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Banking

MF Global and Lehman Brothers used repo markets as disguise

MF Global's collapse exposes systemic risks in short-term funding markets

Experts have revealed to Euromoney that MF Global used the same methods as Lehman Brothers for disguising the amount of leverage it had, by using the repo markets.

 

This, in turn, has exposed the systemic risks in the short-term funding markets.


“There is this issue of debt masking out there,” one New York-based banker tells Euromoney. “One way banks can reduce the appearance of leverage is through the repo market. MF Global and Lehman Brothers both engaged in this activity to various degrees by getting the assets off the balance sheet and appearing to have less leverage around quarterly reporting time.”


When it became clear that the $6.3 billion sovereign debt position that brought down MF Global was collateralizing a repo trade, increased scrutiny of the short-term funding market seemed inevitable.


By treating the exposure as repo-to-maturity, the brokerage was able to treat the assets as off-balance sheet, an idiosyncrasy of the market that can be exploited by banks and brokerage houses when reporting quarterly figures.


Previously, Lehman was removing the securities put into the repo market from the asset side of its balance sheet and using the borrowed cash to pay some of its debt temporarily, the now notorious Repo 105 trades.


By engaging such activity towards the end of every fiscal quarter since 2001, Lehman was able to decrease its assets while keeping its equity unchanged. In their recent book Regulating Wall Street: The Dodd-Frank Act and The New Architecture of Global Finance, Viral Acharya, CV Starr Professor of Economics at NYU Stern’s Department of Finance, and his colleagues say that in some quarters, Lehman’s Repo 105 transactions amounted to much as $50 billion.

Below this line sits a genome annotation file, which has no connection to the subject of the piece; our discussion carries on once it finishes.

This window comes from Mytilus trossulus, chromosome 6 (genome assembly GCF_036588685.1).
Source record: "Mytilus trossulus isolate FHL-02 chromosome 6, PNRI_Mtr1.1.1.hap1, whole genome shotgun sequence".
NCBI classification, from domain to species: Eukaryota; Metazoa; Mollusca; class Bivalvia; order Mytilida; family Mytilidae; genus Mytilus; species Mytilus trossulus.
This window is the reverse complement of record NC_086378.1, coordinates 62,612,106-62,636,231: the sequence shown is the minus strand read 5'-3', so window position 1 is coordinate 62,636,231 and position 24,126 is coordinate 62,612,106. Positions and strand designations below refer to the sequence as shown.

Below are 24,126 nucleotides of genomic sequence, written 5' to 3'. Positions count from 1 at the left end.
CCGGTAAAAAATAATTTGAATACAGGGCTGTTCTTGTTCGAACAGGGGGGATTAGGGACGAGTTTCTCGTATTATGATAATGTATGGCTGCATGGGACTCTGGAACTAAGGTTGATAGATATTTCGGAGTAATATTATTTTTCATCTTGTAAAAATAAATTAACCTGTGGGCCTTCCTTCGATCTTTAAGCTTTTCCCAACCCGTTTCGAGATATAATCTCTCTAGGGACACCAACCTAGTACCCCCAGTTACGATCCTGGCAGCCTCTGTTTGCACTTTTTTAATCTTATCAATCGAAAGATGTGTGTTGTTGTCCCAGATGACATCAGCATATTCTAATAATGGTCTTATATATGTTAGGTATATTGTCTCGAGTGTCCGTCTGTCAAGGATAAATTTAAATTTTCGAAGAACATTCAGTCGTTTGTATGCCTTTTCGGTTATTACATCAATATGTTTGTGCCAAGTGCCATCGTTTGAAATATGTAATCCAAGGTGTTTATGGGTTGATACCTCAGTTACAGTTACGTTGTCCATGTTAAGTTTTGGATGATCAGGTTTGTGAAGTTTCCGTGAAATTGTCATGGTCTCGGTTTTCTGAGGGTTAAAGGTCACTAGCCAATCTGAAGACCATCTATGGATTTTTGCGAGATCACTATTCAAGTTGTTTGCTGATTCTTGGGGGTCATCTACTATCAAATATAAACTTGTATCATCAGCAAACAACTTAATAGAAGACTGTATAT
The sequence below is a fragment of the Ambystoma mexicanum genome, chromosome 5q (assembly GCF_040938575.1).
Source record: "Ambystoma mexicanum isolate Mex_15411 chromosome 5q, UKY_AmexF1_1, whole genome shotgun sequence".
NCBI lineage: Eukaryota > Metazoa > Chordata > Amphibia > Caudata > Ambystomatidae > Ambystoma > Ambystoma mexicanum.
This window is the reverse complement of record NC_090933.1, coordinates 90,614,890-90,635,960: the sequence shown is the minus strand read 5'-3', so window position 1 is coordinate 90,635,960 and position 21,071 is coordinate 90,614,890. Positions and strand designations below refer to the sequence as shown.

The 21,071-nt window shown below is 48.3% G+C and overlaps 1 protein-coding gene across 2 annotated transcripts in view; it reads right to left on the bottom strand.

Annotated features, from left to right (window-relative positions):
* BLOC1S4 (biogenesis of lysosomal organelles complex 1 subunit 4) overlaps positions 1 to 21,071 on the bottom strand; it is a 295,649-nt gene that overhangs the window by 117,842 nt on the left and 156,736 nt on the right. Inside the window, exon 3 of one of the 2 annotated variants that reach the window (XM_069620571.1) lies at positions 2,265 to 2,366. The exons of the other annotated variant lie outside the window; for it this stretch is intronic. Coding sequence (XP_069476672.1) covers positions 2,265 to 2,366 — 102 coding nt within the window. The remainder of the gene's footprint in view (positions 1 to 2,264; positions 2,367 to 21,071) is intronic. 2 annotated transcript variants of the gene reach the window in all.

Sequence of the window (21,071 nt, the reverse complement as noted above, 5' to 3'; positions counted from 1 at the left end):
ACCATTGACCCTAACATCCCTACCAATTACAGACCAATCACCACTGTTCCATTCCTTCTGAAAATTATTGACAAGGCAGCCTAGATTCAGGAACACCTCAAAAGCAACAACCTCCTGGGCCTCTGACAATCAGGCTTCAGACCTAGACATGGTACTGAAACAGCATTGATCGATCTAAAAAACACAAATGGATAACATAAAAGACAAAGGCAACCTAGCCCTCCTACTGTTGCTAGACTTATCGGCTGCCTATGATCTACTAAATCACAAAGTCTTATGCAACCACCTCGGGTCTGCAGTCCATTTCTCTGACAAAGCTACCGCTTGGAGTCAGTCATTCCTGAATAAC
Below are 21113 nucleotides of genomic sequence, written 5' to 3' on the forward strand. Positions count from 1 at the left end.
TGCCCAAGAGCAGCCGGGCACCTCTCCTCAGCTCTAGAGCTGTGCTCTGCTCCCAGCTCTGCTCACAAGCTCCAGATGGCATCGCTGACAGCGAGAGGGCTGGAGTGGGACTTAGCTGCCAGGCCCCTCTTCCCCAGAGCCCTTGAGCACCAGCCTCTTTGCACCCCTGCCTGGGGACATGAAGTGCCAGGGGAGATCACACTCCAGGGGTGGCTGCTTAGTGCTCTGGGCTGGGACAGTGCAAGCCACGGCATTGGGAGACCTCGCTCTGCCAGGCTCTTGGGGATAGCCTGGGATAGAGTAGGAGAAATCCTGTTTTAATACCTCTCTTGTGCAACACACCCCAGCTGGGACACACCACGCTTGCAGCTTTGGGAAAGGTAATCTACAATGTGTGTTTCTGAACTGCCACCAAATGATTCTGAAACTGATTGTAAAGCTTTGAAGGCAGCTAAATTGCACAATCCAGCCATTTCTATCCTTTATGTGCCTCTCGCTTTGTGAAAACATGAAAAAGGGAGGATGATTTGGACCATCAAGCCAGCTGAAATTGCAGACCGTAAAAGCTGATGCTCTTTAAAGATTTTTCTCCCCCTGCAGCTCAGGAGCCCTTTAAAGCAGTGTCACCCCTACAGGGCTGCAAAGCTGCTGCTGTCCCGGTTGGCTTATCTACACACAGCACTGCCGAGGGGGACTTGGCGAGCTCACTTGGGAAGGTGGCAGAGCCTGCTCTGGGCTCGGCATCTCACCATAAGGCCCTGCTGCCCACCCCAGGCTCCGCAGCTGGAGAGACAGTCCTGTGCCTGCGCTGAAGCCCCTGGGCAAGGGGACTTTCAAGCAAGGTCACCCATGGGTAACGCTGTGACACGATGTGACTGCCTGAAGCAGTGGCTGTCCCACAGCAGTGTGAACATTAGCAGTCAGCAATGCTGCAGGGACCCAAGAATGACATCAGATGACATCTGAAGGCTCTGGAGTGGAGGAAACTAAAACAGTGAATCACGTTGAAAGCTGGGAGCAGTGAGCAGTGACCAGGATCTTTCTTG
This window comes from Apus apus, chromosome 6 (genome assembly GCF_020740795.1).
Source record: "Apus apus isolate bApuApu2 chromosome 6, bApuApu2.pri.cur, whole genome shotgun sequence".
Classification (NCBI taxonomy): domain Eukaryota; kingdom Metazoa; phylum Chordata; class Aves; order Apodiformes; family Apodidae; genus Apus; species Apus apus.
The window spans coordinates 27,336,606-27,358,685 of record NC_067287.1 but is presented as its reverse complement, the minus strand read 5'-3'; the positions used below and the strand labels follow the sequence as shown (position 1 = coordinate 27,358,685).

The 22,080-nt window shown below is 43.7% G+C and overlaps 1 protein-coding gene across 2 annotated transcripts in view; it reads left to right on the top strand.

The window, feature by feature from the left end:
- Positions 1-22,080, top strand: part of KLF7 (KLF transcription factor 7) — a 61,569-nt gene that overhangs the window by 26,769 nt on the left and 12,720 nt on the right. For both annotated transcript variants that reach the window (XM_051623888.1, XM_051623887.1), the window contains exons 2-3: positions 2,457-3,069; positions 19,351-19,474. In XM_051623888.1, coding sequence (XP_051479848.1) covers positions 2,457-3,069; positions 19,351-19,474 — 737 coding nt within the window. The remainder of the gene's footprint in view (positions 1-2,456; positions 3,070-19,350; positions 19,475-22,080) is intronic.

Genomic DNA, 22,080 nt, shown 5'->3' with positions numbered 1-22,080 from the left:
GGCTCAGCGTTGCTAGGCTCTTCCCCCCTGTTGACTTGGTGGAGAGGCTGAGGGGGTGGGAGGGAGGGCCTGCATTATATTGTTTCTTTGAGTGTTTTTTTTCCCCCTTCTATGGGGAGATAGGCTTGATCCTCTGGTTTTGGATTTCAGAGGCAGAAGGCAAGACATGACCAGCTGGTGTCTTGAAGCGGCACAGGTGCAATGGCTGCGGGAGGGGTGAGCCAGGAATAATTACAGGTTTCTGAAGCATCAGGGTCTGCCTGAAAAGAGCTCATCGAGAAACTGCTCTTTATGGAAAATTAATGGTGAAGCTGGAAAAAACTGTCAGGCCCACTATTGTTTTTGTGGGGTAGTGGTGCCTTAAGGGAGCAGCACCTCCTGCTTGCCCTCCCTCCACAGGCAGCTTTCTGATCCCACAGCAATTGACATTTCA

“The idea of the Dodd-Frank Act was to address the too-big-to-fail problem, at least some of which arises from short-term financing and the shadow banking markets,” says Acharya. “So it is odd that the Dodd-Frank Act leaves out the repo market. It is a concern, as what if Bank of America were to go under from exposure to housing markets and a double-dip recession? With 10% to 20% of overall assets held by the US financial sector being with Bank of America, that would result in the several money market funds that provided short-term financing in exchange for Bank of America's mortgage-backed securities assets all trying to sell into an illiquid market. One of those funds could easily break the buck as a result.

 

"In addition, the lack of clarity around which money market funds are exposed and to what extent could create a further contagious run on other funds and we could be back to September 2008.”


For the full story, don’t forget to check out the December issue of Euromoney magazine.

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